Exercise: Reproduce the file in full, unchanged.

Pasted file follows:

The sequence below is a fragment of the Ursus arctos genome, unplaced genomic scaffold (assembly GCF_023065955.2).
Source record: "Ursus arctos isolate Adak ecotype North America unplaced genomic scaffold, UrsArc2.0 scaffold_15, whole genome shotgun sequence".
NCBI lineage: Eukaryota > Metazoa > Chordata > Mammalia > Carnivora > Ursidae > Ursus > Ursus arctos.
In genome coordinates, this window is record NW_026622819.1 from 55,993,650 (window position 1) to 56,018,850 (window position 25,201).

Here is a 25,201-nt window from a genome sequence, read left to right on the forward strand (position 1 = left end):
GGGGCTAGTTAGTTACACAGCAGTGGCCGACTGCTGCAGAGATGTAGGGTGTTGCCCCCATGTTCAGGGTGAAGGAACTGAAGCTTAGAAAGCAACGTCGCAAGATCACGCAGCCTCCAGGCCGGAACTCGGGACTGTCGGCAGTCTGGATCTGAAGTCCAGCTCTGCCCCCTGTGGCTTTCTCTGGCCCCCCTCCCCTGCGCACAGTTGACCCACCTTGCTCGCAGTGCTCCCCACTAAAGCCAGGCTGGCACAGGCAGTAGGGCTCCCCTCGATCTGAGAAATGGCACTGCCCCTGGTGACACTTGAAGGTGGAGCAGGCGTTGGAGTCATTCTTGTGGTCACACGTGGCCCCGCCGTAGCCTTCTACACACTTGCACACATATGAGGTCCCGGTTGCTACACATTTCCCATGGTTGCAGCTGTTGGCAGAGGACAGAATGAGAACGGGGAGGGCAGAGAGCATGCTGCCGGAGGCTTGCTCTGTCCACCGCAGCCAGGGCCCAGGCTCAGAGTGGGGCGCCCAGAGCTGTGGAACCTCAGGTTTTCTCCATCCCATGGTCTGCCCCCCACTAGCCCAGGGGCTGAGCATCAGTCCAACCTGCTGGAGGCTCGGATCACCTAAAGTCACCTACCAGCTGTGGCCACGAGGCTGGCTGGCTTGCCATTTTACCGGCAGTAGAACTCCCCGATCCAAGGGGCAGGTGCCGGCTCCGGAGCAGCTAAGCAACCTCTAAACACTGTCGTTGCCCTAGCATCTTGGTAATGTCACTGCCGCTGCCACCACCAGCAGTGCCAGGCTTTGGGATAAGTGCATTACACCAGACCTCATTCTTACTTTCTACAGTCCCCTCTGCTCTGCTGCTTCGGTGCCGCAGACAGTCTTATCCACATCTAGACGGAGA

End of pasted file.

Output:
The sequence below is a fragment of the Ursus arctos genome, unplaced genomic scaffold (assembly GCF_023065955.2).
Source record: "Ursus arctos isolate Adak ecotype North America unplaced genomic scaffold, UrsArc2.0 scaffold_15, whole genome shotgun sequence".
NCBI lineage: Eukaryota > Metazoa > Chordata > Mammalia > Carnivora > Ursidae > Ursus > Ursus arctos.
In genome coordinates, this window is record NW_026622819.1 from 55,993,650 (window position 1) to 56,018,850 (window position 25,201).

Here is a 25,201-nt window from a genome sequence, read left to right on the forward strand (position 1 = left end):
GGGGCTAGTTAGTTACACAGCAGTGGCCGACTGCTGCAGAGATGTAGGGTGTTGCCCCCATGTTCAGGGTGAAGGAACTGAAGCTTAGAAAGCAACGTCGCAAGATCACGCAGCCTCCAGGCCGGAACTCGGGACTGTCGGCAGTCTGGATCTGAAGTCCAGCTCTGCCCCCTGTGGCTTTCTCTGGCCCCCCTCCCCTGCGCACAGTTGACCCACCTTGCTCGCAGTGCTCCCCACTAAAGCCAGGCTGGCACAGGCAGTAGGGCTCCCCTCGATCTGAGAAATGGCACTGCCCCTGGTGACACTTGAAGGTGGAGCAGGCGTTGGAGTCATTCTTGTGGTCACACGTGGCCCCGCCGTAGCCTTCTACACACTTGCACACATATGAGGTCCCGGTTGCTACACATTTCCCATGGTTGCAGCTGTTGGCAGAGGACAGAATGAGAACGGGGAGGGCAGAGAGCATGCTGCCGGAGGCTTGCTCTGTCCACCGCAGCCAGGGCCCAGGCTCAGAGTGGGGCGCCCAGAGCTGTGGAACCTCAGGTTTTCTCCATCCCATGGTCTGCCCCCCACTAGCCCAGGGGCTGAGCATCAGTCCAACCTGCTGGAGGCTCGGATCACCTAAAGTCACCTACCAGCTGTGGCCACGAGGCTGGCTGGCTTGCCATTTTACCGGCAGTAGAACTCCCCGATCCAAGGGGCAGGTGCCGGCTCCGGAGCAGCTAAGCAACCTCTAAACACTGTCGTTGCCCTAGCATCTTGGTAATGTCACTGCCGCTGCCACCACCAGCAGTGCCAGGCTTTGGGATAAGTGCATTACACCAGACCTCATTCTTACTTTCTACAGTCCCCTCTGCTCTGCTGCTTCGGTGCCGCAGACAGTCTTATCCACATCTAGACGGAGA